The entire endeavour would be much more effective were it entirely rendered in a game engine: the parts that are striking and highly-detailed, not the boxy shapes and plain surfaces of many VR Games, and as such would make an excellent showcase for your headset. It’s a crushing disappointment that the iconic amusement park, with that Ferris wheel, is fixed-location video and photo-only, as compared to the magnificently haunting, freely-explorable rendering of the school, for instance, or the staggering view from atop the mysterious, almost alien edifice that is the Moscow Eye.
When it wants to be, it is one of the most technically-impressive VR titles I’ve yet tried, which makes the other side of it all the more disappointing. But again, I can well imagine that carefully recreating everything this way would be an unthinkably costly and time-consuming endeavour for a title which can only ever have niche appeal.
The result, sadly, is a deeply uneven experience, pinging wildly between hugely effective new-generation interactivity and something that isn’t even the equal of watching a TV documentary about Chernobyl. I learned so much about an environment (and the politics thereof) I have visited several times in games and treated as a visually-remarkable playground for action and horror rather than as the scene of sadness and disaster, and it is without question a worthwhile experience. It’s just that I’m so much more receptive to information when I’m simultaneously free to explore a crisp, believable 3D recreation of the place being discussed than I am when I’m rooted to the spot in a blurry wraparound video.
All that said, I do feel as though I know Pripyat a little more now – a place I have long known from STALKER and Call of Duty 4, but now seen without creeping menace or men with guns. It is remarkable how familiar much of it seems, because STALKER particularly did such a good job of building so much of it, but this is a chance to see it as it really is, not as a place with a monster around every corner.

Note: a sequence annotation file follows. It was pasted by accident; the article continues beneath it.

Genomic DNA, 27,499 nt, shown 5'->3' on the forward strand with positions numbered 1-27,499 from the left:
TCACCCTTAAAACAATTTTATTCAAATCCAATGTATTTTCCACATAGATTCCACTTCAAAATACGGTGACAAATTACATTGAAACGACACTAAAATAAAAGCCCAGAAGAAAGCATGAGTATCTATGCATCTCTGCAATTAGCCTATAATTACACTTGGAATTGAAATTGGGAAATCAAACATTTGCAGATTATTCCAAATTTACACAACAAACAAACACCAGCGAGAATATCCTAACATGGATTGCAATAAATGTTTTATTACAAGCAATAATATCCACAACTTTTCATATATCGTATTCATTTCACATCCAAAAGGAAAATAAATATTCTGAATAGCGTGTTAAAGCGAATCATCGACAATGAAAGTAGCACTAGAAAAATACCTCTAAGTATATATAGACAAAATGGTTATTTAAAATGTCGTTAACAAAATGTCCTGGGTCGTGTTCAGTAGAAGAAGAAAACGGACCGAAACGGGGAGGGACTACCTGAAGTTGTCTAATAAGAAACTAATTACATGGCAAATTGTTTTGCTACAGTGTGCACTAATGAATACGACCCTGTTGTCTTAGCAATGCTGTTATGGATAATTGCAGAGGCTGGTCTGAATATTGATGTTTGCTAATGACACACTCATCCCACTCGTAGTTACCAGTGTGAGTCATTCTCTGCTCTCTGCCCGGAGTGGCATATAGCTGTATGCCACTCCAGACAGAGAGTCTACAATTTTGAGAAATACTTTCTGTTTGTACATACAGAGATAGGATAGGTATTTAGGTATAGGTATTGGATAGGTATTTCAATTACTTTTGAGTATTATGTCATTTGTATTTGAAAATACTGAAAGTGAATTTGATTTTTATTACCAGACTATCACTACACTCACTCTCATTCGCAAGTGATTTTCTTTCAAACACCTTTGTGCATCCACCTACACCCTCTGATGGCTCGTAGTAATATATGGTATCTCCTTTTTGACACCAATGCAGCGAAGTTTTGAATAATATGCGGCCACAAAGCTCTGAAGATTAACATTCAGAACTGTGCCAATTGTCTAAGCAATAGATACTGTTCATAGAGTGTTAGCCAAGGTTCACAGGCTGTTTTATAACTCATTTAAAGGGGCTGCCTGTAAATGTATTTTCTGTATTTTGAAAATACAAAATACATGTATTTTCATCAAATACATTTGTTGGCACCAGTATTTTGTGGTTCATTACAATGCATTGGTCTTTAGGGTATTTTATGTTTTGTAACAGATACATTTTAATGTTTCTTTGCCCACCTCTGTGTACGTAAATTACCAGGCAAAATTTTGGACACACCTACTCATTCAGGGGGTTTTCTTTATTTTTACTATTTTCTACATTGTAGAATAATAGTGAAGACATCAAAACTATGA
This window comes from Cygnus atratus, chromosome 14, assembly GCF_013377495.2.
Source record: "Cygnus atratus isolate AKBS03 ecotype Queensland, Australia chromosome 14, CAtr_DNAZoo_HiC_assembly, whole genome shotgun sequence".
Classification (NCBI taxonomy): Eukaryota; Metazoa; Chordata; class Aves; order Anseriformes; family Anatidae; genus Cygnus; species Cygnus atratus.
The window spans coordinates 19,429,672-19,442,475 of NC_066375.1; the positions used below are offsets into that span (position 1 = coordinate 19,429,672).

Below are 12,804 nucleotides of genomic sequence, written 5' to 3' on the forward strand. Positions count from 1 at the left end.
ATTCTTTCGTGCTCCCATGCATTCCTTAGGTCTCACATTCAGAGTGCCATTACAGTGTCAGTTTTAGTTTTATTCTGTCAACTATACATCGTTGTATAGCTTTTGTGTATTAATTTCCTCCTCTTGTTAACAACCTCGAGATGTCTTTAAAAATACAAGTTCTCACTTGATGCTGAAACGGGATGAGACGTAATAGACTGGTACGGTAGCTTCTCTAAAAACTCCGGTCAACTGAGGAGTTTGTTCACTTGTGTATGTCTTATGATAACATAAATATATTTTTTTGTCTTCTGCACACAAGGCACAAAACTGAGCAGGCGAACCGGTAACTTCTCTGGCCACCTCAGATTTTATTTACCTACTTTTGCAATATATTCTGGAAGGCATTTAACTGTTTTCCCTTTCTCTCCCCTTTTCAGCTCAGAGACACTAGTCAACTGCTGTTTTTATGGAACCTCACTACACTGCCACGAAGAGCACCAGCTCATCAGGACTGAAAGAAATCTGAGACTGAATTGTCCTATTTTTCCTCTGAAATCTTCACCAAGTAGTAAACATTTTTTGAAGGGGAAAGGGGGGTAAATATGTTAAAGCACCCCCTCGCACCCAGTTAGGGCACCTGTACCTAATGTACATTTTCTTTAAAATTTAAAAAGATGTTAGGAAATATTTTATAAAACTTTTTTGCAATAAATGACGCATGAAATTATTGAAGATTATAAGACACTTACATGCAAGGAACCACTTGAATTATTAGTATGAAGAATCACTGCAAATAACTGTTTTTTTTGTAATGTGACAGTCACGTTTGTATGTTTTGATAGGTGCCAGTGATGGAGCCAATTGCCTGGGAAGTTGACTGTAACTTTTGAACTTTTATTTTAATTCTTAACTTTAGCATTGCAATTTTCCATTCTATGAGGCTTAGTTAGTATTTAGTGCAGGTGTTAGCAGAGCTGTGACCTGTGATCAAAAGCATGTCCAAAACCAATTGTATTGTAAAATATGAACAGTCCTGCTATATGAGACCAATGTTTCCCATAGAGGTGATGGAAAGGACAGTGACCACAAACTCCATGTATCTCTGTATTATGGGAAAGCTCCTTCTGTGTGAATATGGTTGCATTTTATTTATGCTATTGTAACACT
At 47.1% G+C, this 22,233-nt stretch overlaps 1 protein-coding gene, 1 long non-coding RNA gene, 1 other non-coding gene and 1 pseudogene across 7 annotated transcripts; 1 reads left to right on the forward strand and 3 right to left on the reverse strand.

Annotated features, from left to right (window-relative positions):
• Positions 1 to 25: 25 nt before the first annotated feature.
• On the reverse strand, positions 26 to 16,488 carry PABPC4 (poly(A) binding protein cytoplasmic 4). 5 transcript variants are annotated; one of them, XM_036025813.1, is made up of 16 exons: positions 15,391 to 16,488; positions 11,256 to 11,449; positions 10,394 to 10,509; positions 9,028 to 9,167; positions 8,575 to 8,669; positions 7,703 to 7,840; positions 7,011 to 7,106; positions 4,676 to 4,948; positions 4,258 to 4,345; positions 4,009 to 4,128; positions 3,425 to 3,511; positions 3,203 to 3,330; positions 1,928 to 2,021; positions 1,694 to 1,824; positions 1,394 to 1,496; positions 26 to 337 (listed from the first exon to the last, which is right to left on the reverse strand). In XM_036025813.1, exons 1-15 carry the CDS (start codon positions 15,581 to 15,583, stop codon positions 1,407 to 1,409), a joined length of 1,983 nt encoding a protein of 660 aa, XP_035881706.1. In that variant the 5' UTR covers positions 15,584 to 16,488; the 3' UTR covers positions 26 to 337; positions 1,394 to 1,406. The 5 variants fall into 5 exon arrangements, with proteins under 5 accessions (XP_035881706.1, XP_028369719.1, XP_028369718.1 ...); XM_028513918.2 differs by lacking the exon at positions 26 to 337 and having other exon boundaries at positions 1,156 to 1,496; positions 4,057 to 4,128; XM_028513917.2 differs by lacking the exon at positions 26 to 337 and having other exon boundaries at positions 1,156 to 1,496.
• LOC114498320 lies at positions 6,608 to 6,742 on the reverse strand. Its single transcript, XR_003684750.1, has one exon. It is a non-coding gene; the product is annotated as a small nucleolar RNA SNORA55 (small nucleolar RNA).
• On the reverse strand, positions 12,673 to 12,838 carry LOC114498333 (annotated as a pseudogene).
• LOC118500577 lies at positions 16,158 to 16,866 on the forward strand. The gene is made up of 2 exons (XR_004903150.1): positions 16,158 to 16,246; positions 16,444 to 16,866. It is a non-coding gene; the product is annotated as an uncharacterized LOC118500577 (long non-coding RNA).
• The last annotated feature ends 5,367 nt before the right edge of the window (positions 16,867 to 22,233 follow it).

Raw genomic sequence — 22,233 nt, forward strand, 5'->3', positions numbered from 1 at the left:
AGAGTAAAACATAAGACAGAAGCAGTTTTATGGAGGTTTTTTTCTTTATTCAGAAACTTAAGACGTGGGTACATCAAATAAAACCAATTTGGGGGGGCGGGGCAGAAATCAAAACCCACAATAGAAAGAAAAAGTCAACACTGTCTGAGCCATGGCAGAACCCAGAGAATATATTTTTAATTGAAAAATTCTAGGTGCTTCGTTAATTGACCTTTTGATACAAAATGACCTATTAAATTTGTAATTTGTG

It is not a place where something terrible is about to happen – it is instead a place near-abandoned after something terrible happened. A ghost town which stands as oddly timeless evidence of what that era of Soviet society sought to be and sought to portray itself as. History preserved in amber.
I’m sure that to visit Chernobyl in person would now involve trying to blot out the other packs of tourists and the bored looks in the eyes of the guides who have to usher more camera-wielding Westerners around the scene of national shame, and this certainly spares me that.
The Chernobyl VR Project is meaty and ambitious, and definitely sets a precedent for this sort of thing: armchair tourism taken to a whole new level, and especially valuable when it works hard, as this does, to educate as well as stimulate. The technical compromises are so great as to make its sad magic splutter frequently, although it might yet to be the case that the finished and also Vive-compatible version can amp things up a little. Even if it doesn’t, the £10.99 price is very much right for what this is, and despite the stuttering presentation this is a hugely worthwhile experience.
The Early Access version of Chernobyl VR Project is out now on the Oculus Store, with a Vive version to follow in August.